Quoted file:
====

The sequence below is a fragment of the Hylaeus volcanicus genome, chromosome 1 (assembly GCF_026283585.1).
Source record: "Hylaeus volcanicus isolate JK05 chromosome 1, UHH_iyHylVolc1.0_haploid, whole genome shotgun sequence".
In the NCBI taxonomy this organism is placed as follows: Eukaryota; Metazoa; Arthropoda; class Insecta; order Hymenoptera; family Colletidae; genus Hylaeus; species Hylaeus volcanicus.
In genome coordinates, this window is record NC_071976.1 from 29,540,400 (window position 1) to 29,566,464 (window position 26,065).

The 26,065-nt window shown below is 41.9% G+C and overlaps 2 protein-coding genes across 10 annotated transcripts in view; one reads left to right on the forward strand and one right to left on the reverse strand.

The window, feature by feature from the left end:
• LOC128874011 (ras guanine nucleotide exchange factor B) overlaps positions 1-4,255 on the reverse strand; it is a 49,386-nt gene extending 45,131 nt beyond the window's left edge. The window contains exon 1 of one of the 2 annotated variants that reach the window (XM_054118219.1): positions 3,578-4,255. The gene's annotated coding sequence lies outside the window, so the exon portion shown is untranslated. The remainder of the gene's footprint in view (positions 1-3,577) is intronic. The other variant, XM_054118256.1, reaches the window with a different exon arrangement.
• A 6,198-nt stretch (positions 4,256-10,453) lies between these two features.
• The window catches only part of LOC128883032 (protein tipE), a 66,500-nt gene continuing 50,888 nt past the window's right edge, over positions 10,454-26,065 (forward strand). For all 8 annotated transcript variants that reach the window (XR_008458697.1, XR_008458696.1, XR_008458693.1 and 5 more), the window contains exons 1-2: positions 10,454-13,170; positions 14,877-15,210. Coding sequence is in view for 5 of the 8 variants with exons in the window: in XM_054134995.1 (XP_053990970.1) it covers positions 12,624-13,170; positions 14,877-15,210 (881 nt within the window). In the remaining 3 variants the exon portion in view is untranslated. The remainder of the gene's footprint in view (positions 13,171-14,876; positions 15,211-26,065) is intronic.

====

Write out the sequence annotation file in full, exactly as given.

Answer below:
The sequence below is a fragment of the Hylaeus volcanicus genome, chromosome 1 (assembly GCF_026283585.1).
Source record: "Hylaeus volcanicus isolate JK05 chromosome 1, UHH_iyHylVolc1.0_haploid, whole genome shotgun sequence".
In the NCBI taxonomy this organism is placed as follows: Eukaryota; Metazoa; Arthropoda; class Insecta; order Hymenoptera; family Colletidae; genus Hylaeus; species Hylaeus volcanicus.
In genome coordinates, this window is record NC_071976.1 from 29,540,400 (window position 1) to 29,566,464 (window position 26,065).

The 26,065-nt window shown below is 41.9% G+C and overlaps 2 protein-coding genes across 10 annotated transcripts in view; one reads left to right on the forward strand and one right to left on the reverse strand.

The window, feature by feature from the left end:
• LOC128874011 (ras guanine nucleotide exchange factor B) overlaps positions 1-4,255 on the reverse strand; it is a 49,386-nt gene extending 45,131 nt beyond the window's left edge. The window contains exon 1 of one of the 2 annotated variants that reach the window (XM_054118219.1): positions 3,578-4,255. The gene's annotated coding sequence lies outside the window, so the exon portion shown is untranslated. The remainder of the gene's footprint in view (positions 1-3,577) is intronic. The other variant, XM_054118256.1, reaches the window with a different exon arrangement.
• A 6,198-nt stretch (positions 4,256-10,453) lies between these two features.
• The window catches only part of LOC128883032 (protein tipE), a 66,500-nt gene continuing 50,888 nt past the window's right edge, over positions 10,454-26,065 (forward strand). For all 8 annotated transcript variants that reach the window (XR_008458697.1, XR_008458696.1, XR_008458693.1 and 5 more), the window contains exons 1-2: positions 10,454-13,170; positions 14,877-15,210. Coding sequence is in view for 5 of the 8 variants with exons in the window: in XM_054134995.1 (XP_053990970.1) it covers positions 12,624-13,170; positions 14,877-15,210 (881 nt within the window). In the remaining 3 variants the exon portion in view is untranslated. The remainder of the gene's footprint in view (positions 13,171-14,876; positions 15,211-26,065) is intronic.